The second task, the timely delivery of scarce materials to military and essential civilian producers, was accomplished thanks to the efforts of the War Production Board (WPB), the country’s primary wartime mobilization agency.  In late 1942, after considerable experimentation, it launched its Controlled Materials Plan (CMP).  The plan required key claimants, such as the Army, the Navy, and the Maritime Commission, to provide detailed descriptions of their projected programs and the quantities of essential controlled metals required to realize them, with a monthly production schedule for the upcoming year.  The WPB industry divisions responsible for these metals would then estimate their projected supply and decide the amount of each metal to be allocated to each claimant following WPB policy directives.  The claimants would then adjust their programs accordingly and assign their metal shares to their prime contractors who were then responsible for assigning supplies to their subcontractors. 

When, over time, a shortage of components replaced the shortage of metals as the most serious bottleneck to military production, the WPB introduced another program.  The newly established Production Executive Committee created a list of 34 critical components.  One of its subcommittees, working in concert with the CMP process, would then arrange for essential manufacturers to receive all their required scarce materials and components. 

3. Flexibility is important

Flexibility in both planning structures and mobilization policies was critical to the success of the conversion.  President Roosevelt began the mobilization process in May 1940, with an executive order reactivating the World War 1-era National Defense Advisory Commission (NDAC).  In December 1940, he replaced the NDAC with the Office of Production Management (OPM). Then, in August 1941, he created the Supply Priorities and Allocation Board (SPAB) and placed it over the OPM with the charge of developing a long-term mobilization strategy and overseeing OPM’s work.  And finally, again using an executive order, he established the War Production Board (WPB) in January 1942, replacing both the OPM and the SPAB.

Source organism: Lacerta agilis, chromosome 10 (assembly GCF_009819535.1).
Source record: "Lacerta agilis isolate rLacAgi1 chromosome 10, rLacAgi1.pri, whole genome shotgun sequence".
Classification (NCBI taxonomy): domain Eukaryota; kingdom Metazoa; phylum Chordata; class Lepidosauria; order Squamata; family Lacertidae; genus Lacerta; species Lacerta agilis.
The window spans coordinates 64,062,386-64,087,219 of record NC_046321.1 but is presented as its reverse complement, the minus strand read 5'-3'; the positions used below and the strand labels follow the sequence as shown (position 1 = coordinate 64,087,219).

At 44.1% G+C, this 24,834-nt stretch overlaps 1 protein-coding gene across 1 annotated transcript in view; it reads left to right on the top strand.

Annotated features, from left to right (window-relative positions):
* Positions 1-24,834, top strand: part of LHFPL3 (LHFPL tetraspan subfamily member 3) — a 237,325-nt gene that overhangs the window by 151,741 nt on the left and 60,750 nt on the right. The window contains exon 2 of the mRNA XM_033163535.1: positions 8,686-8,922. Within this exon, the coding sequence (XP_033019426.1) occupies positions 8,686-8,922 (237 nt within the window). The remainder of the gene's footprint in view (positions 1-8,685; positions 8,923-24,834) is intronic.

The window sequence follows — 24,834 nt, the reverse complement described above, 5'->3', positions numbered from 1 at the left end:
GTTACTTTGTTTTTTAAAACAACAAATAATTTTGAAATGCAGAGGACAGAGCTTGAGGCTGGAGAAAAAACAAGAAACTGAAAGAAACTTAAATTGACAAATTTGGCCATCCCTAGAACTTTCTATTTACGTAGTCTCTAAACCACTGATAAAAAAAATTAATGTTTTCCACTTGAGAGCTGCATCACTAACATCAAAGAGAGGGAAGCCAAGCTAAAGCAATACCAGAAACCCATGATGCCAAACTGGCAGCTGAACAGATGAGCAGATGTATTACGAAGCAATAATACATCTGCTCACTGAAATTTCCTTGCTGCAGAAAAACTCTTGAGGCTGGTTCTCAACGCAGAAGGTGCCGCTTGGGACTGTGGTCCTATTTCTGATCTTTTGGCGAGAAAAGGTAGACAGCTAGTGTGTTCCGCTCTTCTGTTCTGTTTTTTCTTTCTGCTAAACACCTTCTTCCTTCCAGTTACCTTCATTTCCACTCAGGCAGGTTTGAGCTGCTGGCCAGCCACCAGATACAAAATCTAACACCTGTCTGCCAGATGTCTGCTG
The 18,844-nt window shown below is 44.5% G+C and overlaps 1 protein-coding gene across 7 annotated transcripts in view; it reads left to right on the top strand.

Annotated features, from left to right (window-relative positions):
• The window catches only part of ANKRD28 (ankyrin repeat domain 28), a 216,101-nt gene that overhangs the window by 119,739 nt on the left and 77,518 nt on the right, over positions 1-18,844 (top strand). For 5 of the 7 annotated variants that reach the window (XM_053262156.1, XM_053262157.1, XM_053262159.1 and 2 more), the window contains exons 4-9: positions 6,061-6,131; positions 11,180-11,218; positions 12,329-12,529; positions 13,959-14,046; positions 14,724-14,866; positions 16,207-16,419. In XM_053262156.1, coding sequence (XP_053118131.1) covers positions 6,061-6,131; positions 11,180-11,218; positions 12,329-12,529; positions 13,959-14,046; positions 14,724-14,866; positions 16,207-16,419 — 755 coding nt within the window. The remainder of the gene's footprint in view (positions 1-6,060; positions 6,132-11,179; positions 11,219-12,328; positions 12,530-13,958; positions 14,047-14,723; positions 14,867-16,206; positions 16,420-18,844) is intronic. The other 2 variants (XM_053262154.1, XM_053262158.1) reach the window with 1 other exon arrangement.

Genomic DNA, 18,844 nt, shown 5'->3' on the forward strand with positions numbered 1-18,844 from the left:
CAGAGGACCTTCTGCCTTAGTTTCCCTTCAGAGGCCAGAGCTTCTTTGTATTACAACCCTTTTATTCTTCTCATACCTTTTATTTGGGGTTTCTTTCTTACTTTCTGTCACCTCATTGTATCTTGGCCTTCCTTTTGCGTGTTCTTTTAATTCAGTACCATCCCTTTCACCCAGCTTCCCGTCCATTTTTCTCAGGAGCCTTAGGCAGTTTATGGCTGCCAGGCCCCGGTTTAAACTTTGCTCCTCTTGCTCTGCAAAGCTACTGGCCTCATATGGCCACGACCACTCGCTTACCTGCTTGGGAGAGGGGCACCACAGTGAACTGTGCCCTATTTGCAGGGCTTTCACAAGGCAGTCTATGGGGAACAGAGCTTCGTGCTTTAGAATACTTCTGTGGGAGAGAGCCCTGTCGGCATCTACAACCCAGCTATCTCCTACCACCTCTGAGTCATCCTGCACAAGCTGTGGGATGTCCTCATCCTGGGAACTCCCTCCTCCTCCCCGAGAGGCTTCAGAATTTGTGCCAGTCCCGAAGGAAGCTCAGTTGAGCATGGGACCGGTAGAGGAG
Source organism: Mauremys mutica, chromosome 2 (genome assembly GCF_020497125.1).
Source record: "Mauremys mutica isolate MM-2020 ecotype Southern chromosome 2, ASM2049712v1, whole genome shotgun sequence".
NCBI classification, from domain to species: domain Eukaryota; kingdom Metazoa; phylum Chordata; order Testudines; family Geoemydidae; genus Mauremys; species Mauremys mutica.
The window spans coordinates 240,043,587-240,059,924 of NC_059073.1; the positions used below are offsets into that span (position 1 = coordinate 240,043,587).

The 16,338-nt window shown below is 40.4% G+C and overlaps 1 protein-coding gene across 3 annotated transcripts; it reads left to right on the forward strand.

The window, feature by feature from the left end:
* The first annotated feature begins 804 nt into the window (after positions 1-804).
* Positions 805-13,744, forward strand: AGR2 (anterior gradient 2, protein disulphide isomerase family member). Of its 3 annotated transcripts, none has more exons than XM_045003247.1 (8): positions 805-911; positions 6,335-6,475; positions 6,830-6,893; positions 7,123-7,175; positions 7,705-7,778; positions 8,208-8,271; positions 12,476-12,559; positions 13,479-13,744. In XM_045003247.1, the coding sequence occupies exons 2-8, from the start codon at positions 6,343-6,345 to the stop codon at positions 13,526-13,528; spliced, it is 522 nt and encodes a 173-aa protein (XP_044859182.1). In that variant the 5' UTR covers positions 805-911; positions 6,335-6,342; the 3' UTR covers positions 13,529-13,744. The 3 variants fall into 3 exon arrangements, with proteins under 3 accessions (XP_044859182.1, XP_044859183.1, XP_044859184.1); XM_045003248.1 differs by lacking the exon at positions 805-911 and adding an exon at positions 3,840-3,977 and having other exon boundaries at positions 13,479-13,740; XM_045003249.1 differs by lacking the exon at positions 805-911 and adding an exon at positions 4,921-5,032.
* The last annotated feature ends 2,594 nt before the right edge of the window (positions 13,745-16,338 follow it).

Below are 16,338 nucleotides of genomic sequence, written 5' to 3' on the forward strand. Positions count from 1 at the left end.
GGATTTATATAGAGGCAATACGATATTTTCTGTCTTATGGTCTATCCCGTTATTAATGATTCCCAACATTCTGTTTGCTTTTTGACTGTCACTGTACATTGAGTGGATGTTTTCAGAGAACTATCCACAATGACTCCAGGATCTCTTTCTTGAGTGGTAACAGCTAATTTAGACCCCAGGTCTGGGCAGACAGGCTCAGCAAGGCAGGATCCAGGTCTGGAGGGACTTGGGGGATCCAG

All three agencies, the NDAC, OPM, and WPB, relied heavily on divisions overseeing industrial sections to carry out their responsibilities.  The NDAC had 7 divisions: Industrial Production, Industrial Materials, Labor, Price Stabilization, Farm Products, Transportation, and Consumer Protection.  The first two were the most important.

The Industrial Production Division had 8 sections, the most important being aircraft; ammunition and lite ordnance; and tanks, trucks, and tractors. The Industrial Materials Division had three subdivisions, each with its own sections: the mining and minerals products subdivision had sections for iron and steel, copper, aluminum, and tin; the agricultural and forest products subdivision had sections for textiles, leather, paper, rubber, and the like; and the chemical and allied products division had sections for petroleum, nitrogen, etc. 

Each division, subdivision, and section had an appointed head, and each section head had an industry advisory committee to assist them. The divisions, subdivisions, and sections were responsible, as appropriate, for assessing the industrial capacities of their respective industries to meet present and projected military needs, facilitating military procurement activity, and assisting with plant expansion plans and the priority distribution and allocation of scarce goods.

When Roosevelt felt that an existing mobilization agency was not up to the task of furthering the war effort, he replaced it.  Accordingly, each new mobilization agency had a more centralized decision-making structure, broader responsibilities, and greater authority over private business decisions than its predecessor. 

Thus, the OPM, reflecting a different stage in the mobilization, was more narrowly focused on production and had only four divisions: Production Division, Purchases Division, Priorities Division, and Labor Division.  Later, in recognition of the spillover effects of military production on civilian production, the Civilian Supply Division was added and given responsibility for all industries producing 50 percent or less for the defense program.